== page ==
Google’s quantum computer, Sycamore, claims that it could mine three million bitcoins in two-seconds. One of the posts from Medium, shared that Google’s quantum processor Sycamore could process or mine all of the Bitcoins in less than two seconds.
However, the post was soon deleted since it had got a few of the details wrong. This had created a panic environment in the cryptocurrency community. One of the significant features that the post had got wrong was that it suggested that one bitcoin was created every 10 minutes. But in reality, 12.5 bitcoins were created every 10 minutes. This itself made the whole theory to be false. The post also had failed in including the happenings of the readjustments every 2016 blocks.
Quantum Computers and Bitcoin
The threat posed by the quantum computer over Bitcoin should not be ignored entirely. Quantum computers can carry out the increased number of operations that can be executed at a time since one single qubit (quantum bits- the powers of the quantum computer is measured in qubit) can output “0” and “1”. Because of this, the powerful quantum computer has the potential to break the encryption method. And Google has attained quantum supremacy with a 72-qubit computer i.e., and it can process 2 to 72 operations at a given time.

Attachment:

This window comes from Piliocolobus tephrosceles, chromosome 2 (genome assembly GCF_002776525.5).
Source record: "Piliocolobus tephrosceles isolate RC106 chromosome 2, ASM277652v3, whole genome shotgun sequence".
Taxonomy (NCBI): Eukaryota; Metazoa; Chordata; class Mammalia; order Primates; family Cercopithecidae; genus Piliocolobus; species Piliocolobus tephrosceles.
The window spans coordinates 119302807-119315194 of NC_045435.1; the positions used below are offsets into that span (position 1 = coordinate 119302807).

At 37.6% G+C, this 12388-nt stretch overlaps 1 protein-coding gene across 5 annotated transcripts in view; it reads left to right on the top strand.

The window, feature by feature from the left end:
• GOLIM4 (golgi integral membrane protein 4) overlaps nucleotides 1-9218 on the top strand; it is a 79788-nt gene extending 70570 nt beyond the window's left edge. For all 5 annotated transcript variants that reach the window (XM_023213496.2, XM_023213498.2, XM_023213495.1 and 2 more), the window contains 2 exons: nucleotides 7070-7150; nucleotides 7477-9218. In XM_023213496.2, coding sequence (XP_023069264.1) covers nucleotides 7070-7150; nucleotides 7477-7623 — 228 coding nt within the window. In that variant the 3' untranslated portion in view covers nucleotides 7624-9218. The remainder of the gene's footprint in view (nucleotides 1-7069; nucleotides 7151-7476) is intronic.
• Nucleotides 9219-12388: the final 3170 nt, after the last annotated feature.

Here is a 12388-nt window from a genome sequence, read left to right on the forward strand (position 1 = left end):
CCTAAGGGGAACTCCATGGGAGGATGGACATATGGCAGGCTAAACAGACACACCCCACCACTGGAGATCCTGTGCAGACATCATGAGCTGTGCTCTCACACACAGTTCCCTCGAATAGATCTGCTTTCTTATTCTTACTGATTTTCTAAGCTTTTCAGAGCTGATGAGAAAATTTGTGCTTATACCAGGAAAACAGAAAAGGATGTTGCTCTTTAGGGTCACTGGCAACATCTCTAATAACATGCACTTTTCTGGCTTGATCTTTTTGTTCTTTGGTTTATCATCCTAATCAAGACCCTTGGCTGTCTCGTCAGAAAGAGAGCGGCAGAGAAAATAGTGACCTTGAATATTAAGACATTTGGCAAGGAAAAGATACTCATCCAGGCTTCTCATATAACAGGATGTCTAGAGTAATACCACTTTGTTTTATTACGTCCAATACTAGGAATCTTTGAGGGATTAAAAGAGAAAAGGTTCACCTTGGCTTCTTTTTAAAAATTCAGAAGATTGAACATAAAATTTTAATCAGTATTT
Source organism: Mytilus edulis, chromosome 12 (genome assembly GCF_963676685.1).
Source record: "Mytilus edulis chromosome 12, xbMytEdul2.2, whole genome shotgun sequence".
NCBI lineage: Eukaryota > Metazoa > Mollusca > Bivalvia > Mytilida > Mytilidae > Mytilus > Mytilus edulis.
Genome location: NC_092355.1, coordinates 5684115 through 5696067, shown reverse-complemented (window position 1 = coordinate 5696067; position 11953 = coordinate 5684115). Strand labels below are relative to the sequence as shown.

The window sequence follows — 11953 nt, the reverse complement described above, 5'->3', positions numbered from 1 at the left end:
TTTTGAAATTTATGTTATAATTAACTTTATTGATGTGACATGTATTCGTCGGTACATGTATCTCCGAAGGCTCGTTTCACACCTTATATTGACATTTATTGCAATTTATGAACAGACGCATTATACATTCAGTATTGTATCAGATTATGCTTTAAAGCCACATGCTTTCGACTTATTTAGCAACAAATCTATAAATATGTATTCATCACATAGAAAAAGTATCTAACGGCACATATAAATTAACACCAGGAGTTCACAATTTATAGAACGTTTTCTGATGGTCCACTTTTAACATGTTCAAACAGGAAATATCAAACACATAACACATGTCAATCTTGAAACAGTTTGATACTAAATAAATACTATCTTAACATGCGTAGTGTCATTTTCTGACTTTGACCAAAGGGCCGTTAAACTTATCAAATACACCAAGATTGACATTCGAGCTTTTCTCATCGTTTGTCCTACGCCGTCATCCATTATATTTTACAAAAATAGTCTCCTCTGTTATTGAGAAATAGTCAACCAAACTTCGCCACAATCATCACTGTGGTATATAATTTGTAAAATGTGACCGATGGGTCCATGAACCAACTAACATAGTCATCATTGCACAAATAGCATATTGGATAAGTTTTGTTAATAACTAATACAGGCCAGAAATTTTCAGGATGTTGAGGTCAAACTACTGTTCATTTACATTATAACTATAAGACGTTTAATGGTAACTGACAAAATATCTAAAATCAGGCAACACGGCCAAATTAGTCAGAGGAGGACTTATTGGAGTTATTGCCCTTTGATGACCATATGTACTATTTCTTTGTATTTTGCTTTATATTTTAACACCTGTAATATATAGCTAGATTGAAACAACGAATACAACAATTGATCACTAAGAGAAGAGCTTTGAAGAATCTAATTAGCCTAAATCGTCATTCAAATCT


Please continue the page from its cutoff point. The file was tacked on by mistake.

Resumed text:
However, the cryptocurrency enthusiasts have different views to say in this matter. A bitcoin advocate Andreas Antonopolous says, expressing his opinions on Quantum computers, “If we get quantum computers that can do thousands of qubits without a correction and consistent results, we have a much bigger problem. The bigger problem we have is that the entire world’s classified communications, confidential communications, financial systems etc., all depend on cryptography today.”
Vitalik Buterin also expressed his views, saying.
My one-sentence impression of recent quantum supremacy stuff so far is that it is to real quantum computing what hydrogen bombs are to nuclear fusion. Proof that a phenomenon and the capability to extract power from it exist, but still far from directed use toward useful things.
— vitalik.eth (@VitalikButerin) 24 October 2019